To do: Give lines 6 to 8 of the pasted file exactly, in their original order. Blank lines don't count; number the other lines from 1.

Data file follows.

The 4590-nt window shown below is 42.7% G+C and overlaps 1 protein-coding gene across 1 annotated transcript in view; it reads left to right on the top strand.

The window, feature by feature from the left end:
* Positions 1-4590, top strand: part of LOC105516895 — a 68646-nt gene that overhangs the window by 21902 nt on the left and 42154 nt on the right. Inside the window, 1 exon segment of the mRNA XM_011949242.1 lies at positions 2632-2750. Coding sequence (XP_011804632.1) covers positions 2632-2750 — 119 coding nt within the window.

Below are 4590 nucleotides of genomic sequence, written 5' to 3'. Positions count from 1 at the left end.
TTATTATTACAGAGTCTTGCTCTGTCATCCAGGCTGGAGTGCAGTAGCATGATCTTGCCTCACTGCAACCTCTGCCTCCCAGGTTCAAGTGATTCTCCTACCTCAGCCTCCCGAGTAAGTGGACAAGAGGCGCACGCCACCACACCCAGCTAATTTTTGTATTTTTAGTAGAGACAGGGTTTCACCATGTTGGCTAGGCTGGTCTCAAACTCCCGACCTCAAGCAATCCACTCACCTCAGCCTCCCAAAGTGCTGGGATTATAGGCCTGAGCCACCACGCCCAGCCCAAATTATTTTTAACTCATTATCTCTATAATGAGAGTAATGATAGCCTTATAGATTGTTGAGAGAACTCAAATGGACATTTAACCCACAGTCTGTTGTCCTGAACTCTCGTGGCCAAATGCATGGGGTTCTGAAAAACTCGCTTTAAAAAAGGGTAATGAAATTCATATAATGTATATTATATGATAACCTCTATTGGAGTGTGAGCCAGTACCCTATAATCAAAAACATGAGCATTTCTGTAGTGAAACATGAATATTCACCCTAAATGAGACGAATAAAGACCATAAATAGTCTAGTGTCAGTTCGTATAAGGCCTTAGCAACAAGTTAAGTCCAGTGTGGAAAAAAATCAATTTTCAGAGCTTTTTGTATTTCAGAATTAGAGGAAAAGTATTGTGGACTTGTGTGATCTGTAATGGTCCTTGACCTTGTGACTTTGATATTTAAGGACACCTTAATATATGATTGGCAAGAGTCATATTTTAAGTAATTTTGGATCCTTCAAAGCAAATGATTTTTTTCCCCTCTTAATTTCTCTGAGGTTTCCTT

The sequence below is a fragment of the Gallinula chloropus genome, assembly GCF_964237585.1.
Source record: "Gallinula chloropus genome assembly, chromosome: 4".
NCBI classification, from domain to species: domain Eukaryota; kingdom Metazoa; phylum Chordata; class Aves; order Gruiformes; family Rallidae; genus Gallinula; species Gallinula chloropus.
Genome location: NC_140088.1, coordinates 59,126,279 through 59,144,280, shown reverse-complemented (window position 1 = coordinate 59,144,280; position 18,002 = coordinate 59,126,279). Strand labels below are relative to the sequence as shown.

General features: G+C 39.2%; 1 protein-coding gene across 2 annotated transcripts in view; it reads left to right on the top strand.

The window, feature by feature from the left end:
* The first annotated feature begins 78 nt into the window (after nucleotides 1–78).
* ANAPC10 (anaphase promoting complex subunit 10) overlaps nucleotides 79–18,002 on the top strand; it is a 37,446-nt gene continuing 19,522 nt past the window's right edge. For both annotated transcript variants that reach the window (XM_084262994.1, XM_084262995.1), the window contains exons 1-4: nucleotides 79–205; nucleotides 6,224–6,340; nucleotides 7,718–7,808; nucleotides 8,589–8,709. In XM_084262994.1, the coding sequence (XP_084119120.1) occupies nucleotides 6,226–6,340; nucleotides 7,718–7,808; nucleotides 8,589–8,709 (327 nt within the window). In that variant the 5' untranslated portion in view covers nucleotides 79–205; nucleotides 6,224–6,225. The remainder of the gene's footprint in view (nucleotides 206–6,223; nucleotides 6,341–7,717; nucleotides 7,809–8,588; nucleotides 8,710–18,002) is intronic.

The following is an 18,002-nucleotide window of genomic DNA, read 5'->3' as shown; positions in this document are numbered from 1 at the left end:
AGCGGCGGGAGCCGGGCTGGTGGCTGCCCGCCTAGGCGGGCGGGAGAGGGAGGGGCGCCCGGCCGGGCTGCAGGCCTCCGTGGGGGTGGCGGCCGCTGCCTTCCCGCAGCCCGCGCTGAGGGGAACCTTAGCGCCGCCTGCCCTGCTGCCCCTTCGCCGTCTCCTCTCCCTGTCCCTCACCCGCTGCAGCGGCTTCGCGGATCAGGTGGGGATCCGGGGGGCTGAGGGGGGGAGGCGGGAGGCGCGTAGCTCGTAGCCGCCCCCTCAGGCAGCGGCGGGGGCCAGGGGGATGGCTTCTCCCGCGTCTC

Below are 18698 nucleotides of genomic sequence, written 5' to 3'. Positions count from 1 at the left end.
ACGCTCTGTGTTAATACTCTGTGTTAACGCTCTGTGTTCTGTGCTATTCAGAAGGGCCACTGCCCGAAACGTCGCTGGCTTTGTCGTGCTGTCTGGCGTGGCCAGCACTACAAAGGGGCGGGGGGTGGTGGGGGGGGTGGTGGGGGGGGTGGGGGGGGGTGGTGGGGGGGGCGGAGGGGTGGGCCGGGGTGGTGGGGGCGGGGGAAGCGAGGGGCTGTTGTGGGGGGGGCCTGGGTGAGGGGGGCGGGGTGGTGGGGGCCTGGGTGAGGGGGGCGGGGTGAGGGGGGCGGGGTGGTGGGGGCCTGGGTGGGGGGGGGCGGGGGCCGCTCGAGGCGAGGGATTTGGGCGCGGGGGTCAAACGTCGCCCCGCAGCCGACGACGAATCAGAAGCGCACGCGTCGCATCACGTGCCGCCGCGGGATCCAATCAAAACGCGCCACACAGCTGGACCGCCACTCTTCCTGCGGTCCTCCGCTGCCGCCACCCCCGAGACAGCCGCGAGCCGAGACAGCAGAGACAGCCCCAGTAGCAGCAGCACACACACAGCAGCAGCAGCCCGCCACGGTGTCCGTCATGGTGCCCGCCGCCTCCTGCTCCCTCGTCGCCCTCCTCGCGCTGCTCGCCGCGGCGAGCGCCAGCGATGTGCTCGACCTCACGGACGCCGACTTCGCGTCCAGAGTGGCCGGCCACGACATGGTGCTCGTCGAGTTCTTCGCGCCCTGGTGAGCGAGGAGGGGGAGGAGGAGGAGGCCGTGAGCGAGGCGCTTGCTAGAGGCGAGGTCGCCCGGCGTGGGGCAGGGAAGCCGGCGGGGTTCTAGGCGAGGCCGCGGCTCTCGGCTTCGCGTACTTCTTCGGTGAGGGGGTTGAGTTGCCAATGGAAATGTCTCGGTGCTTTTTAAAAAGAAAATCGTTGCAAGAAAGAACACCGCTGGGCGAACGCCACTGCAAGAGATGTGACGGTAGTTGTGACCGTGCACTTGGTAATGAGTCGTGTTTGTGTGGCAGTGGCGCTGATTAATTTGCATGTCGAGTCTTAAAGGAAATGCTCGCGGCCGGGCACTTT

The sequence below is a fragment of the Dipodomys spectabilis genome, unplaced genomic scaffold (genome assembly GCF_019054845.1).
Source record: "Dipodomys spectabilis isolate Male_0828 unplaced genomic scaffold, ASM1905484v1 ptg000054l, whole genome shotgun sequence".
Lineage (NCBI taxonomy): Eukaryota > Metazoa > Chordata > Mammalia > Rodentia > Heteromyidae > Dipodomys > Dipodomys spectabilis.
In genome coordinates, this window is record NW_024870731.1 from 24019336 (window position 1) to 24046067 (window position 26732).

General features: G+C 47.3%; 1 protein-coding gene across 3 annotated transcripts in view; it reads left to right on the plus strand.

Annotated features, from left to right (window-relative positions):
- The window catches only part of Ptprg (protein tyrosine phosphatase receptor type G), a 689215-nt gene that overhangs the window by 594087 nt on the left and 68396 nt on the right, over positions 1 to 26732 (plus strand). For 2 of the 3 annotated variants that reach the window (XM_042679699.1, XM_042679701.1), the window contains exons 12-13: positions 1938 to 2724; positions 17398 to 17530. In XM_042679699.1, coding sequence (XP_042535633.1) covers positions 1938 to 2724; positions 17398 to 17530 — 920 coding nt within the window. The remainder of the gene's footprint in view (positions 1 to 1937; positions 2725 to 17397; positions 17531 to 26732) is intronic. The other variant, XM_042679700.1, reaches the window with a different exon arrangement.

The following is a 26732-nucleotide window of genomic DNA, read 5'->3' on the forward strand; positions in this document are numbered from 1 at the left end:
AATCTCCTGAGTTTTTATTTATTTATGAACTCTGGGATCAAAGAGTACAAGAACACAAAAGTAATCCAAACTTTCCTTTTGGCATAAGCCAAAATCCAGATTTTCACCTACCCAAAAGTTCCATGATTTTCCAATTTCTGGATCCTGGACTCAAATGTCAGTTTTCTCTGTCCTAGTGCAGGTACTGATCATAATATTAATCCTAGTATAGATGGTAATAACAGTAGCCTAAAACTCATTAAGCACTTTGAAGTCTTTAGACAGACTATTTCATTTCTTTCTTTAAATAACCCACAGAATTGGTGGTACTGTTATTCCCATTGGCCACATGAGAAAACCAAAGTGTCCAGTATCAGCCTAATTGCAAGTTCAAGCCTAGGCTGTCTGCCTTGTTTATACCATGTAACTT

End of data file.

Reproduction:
The sequence below is a fragment of the Gallinula chloropus genome, assembly GCF_964237585.1.
Source record: "Gallinula chloropus genome assembly, chromosome: 4".
NCBI classification, from domain to species: domain Eukaryota; kingdom Metazoa; phylum Chordata; class Aves; order Gruiformes; family Rallidae; genus Gallinula; species Gallinula chloropus.